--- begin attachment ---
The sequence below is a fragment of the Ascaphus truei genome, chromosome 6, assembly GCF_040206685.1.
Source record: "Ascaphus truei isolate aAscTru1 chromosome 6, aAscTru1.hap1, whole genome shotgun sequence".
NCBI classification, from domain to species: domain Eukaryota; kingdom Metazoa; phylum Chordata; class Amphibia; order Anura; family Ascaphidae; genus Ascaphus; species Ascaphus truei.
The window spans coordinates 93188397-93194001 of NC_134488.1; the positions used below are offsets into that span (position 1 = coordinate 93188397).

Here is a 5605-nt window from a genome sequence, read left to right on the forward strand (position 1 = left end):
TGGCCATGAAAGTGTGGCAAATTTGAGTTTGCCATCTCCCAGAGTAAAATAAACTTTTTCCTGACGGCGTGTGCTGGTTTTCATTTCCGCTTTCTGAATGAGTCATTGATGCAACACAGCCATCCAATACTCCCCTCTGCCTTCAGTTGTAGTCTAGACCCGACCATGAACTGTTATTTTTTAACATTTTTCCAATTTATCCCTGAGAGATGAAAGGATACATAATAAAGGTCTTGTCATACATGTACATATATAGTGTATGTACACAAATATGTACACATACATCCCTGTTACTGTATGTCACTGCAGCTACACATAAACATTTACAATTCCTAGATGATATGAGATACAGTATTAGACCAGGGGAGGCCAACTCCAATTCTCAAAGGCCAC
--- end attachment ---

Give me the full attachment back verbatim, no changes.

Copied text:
The sequence below is a fragment of the Ascaphus truei genome, chromosome 6, assembly GCF_040206685.1.
Source record: "Ascaphus truei isolate aAscTru1 chromosome 6, aAscTru1.hap1, whole genome shotgun sequence".
NCBI classification, from domain to species: domain Eukaryota; kingdom Metazoa; phylum Chordata; class Amphibia; order Anura; family Ascaphidae; genus Ascaphus; species Ascaphus truei.
The window spans coordinates 93188397-93194001 of NC_134488.1; the positions used below are offsets into that span (position 1 = coordinate 93188397).

Here is a 5605-nt window from a genome sequence, read left to right on the forward strand (position 1 = left end):
TGGCCATGAAAGTGTGGCAAATTTGAGTTTGCCATCTCCCAGAGTAAAATAAACTTTTTCCTGACGGCGTGTGCTGGTTTTCATTTCCGCTTTCTGAATGAGTCATTGATGCAACACAGCCATCCAATACTCCCCTCTGCCTTCAGTTGTAGTCTAGACCCGACCATGAACTGTTATTTTTTAACATTTTTCCAATTTATCCCTGAGAGATGAAAGGATACATAATAAAGGTCTTGTCATACATGTACATATATAGTGTATGTACACAAATATGTACACATACATCCCTGTTACTGTATGTCACTGCAGCTACACATAAACATTTACAATTCCTAGATGATATGAGATACAGTATTAGACCAGGGGAGGCCAACTCCAATTCTCAAAGGCCAC